When Bunny Beers walks across the CU Denver graduation stage on May 13, she’s completing an academic journey that started more than a decade ago.
Beers, who grew up in the Globeville neighborhood, graduated from high school in 2006 and began college that fall at University of Colorado Colorado Springs as a first-generation, Hispanic student. She liked school and was interested in studying marketing, but as time passed, her life priorities shifted towards buying a house, starting a family, and paying bills.
A few years later, now living in Estes Park, she found a calling as a public servant working in local government. “I would have never in my life thought I would be working in public service, but when you find something you are passionate about, it’s easier to see your path forward,” Beers said.
The idea of returning to school didn’t seriously resurface until Beers attended a Colorado Municipal Clerks Association Conference in 2018, where she happened across a CU Denver recruitment table. “My boss was there, and she convinced me that if I ever wanted to be a town clerk that I needed to look into it, see if I could transfer my credits, [and] get a scholarship,” Bears explained. “She is the one that pushed me, encouraged me every step of the way. She is not just my mentor; she is also my friend. She made it just a little bit easier to have confidence in myself.”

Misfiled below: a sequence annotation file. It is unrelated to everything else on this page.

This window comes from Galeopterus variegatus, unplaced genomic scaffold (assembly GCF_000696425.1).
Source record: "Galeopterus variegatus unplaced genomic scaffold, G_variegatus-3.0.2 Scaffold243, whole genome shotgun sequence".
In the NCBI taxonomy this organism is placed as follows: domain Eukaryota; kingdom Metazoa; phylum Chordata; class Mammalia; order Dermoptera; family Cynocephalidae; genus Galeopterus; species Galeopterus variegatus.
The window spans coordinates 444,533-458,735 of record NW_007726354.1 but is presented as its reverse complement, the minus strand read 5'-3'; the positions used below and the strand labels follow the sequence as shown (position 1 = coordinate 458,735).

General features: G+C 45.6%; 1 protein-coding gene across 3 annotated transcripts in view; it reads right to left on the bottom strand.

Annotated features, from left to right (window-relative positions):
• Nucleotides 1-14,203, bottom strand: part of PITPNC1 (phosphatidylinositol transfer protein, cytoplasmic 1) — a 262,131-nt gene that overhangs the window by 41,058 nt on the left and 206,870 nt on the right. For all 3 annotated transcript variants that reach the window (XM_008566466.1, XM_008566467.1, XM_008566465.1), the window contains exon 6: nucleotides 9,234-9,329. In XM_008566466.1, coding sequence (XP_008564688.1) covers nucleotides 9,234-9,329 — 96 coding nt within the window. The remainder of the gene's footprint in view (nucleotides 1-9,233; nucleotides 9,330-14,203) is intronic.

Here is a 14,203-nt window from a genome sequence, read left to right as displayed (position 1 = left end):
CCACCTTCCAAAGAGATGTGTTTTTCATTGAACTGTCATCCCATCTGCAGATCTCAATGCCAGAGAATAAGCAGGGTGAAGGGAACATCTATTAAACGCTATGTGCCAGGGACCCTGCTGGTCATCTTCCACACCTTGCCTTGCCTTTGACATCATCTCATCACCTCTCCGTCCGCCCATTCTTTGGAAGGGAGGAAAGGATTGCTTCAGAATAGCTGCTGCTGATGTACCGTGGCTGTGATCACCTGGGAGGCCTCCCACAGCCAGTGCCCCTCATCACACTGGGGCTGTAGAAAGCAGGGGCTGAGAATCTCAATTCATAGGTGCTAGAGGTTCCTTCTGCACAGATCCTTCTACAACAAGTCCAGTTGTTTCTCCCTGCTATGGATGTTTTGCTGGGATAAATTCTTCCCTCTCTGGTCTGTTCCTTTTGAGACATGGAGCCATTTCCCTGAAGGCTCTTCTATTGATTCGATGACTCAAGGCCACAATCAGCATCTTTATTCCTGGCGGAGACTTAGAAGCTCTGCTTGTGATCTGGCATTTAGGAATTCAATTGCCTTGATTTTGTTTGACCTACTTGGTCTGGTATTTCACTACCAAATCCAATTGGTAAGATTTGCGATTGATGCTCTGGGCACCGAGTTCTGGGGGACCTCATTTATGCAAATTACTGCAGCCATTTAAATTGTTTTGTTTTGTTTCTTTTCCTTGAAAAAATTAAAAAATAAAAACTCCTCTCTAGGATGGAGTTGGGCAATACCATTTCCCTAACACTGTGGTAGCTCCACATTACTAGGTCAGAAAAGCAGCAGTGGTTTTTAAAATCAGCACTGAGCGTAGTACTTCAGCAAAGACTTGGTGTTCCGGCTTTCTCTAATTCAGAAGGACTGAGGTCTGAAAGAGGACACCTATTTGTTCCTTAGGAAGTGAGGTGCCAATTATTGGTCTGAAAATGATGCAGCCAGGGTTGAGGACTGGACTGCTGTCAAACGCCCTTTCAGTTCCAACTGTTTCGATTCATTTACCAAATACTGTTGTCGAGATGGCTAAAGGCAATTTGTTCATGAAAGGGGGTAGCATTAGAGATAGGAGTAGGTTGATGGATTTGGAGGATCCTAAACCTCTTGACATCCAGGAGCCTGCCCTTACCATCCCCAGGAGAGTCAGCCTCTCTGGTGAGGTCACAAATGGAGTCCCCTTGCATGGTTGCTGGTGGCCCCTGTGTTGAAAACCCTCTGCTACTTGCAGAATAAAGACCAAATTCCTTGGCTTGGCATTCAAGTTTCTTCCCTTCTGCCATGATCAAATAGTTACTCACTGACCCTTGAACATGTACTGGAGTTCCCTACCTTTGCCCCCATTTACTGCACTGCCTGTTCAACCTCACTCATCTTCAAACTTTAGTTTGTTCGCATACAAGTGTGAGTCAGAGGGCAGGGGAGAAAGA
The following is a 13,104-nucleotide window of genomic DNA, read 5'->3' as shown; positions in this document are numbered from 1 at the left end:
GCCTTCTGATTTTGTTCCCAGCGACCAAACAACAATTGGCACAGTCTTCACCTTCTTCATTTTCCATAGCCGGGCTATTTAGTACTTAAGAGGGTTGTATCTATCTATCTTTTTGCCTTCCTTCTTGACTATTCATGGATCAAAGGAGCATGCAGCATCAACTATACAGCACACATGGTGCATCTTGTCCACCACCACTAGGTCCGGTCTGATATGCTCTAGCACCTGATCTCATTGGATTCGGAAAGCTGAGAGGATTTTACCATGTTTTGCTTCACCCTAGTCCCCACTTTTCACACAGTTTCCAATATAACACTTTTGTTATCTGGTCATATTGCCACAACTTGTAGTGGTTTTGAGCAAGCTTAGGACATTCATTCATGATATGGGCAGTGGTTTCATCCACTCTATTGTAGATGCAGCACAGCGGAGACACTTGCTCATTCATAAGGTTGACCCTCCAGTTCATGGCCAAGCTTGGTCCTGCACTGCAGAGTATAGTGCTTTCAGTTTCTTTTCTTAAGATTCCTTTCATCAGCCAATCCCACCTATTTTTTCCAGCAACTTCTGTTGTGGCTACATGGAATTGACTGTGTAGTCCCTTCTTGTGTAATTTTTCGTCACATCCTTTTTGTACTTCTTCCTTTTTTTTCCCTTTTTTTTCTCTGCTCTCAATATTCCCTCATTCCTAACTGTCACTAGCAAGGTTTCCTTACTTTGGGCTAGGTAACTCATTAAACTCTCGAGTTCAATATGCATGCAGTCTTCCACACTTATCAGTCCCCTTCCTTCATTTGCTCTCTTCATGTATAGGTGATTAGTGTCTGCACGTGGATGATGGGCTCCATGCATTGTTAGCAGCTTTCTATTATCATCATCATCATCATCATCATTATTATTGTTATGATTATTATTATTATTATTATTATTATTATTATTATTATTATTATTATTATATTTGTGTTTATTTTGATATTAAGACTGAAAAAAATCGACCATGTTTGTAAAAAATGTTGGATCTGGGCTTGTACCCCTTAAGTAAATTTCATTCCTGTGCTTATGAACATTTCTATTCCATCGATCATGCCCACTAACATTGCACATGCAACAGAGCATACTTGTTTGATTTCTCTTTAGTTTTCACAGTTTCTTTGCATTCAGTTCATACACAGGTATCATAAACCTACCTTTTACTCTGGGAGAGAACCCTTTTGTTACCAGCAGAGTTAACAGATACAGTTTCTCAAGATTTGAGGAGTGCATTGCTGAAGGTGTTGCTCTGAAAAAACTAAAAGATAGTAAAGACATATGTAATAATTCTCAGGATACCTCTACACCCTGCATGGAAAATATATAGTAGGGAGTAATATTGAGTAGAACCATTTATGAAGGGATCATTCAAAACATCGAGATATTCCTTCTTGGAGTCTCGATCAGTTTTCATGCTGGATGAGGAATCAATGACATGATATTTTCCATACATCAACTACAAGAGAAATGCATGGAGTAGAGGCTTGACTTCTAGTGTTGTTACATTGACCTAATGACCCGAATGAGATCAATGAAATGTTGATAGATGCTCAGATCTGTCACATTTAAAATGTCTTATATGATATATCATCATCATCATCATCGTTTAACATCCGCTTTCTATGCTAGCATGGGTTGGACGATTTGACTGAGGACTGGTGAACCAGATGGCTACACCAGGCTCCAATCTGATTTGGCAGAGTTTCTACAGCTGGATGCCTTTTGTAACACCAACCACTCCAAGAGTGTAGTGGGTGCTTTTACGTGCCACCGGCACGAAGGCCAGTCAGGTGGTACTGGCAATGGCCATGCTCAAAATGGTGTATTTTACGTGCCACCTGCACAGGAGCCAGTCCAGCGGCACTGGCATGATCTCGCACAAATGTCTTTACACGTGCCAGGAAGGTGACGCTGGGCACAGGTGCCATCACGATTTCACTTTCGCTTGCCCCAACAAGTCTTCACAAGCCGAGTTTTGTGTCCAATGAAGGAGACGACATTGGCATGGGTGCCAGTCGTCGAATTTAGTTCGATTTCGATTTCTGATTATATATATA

Beers applied to CU Denver and enrolled as an undergraduate student in the School of Public Affairs’ Public Service Program—while still working in a highly demanding job in the town clerk’s office. She took two in-person courses, but opted for online courses to accommodate work and family (not to mention avoiding a commute that is 65 miles each way).
Plus, the ability to pick an academic program that allowed her to balance and blend, work, school, and family was ideal. “Being a non-traditional student has its benefits,” Beers said. “I didn’t have to wait to apply concepts I was learning. I could apply them in real time in my public service position: ‘I just learned this yesterday. I can apply this today.’”
As she worked toward her BA, Beers was also building her career with additional professional certifications through the International Institute of Municipal Clerks. She earned a certified municipal clerk designation (CMC) and plans to pursue her master municipal clerk (MMC) designation in the near future so she can continue towards her goal of one day becoming a town clerk.
Trying to balance life wasn’t always easy, especially when she pushed to take a full load of courses while trying to stick with the original graduation timeline she set. But that experience also helped her learn about herself. She could do it, but it was also OK for paths to deviate. “I am learning to be kinder to myself,” Beers said. “Things will crop up that can slow you down and that’s OK. The only way you don’t succeed is if you stop taking steps forward, even if they are baby steps.”
Beers hopes that her determination will inspire her 11-year-old daughter to work hard, engage in public service, find her own passions, and get an education. “This degree is important for my future goals,” Beers said. “[My family has] made sacrifices for me to do this and it’s important for the entire family to celebrate me finishing what I started. I am seeing it through.”